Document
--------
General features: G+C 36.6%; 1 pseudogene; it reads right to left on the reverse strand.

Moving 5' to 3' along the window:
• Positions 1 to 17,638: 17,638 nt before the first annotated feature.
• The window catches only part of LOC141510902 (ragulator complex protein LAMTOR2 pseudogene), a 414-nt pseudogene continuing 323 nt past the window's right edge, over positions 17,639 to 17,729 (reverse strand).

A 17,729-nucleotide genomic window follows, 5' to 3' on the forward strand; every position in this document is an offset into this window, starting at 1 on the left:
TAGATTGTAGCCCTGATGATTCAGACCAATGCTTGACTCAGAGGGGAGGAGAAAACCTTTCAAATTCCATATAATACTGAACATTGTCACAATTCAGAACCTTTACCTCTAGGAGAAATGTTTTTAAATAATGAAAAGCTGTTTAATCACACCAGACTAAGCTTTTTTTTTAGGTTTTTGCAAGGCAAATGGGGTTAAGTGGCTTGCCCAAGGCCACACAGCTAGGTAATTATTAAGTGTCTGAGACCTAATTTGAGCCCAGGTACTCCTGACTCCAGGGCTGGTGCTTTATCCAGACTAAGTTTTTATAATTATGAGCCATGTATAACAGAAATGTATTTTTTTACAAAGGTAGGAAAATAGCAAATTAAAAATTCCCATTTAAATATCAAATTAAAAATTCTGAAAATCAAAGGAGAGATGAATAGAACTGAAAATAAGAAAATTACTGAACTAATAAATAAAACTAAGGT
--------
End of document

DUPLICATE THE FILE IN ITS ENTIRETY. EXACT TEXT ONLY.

General features: G+C 36.6%; 1 pseudogene; it reads right to left on the reverse strand.

Moving 5' to 3' along the window:
• Positions 1 to 17,638: 17,638 nt before the first annotated feature.
• The window catches only part of LOC141510902 (ragulator complex protein LAMTOR2 pseudogene), a 414-nt pseudogene continuing 323 nt past the window's right edge, over positions 17,639 to 17,729 (reverse strand).

A 17,729-nucleotide genomic window follows, 5' to 3' on the forward strand; every position in this document is an offset into this window, starting at 1 on the left:
TAGATTGTAGCCCTGATGATTCAGACCAATGCTTGACTCAGAGGGGAGGAGAAAACCTTTCAAATTCCATATAATACTGAACATTGTCACAATTCAGAACCTTTACCTCTAGGAGAAATGTTTTTAAATAATGAAAAGCTGTTTAATCACACCAGACTAAGCTTTTTTTTTAGGTTTTTGCAAGGCAAATGGGGTTAAGTGGCTTGCCCAAGGCCACACAGCTAGGTAATTATTAAGTGTCTGAGACCTAATTTGAGCCCAGGTACTCCTGACTCCAGGGCTGGTGCTTTATCCAGACTAAGTTTTTATAATTATGAGCCATGTATAACAGAAATGTATTTTTTTACAAAGGTAGGAAAATAGCAAATTAAAAATTCCCATTTAAATATCAAATTAAAAATTCTGAAAATCAAAGGAGAGATGAATAGAACTGAAAATAAGAAAATTACTGAACTAATAAATAAAACTAAGGT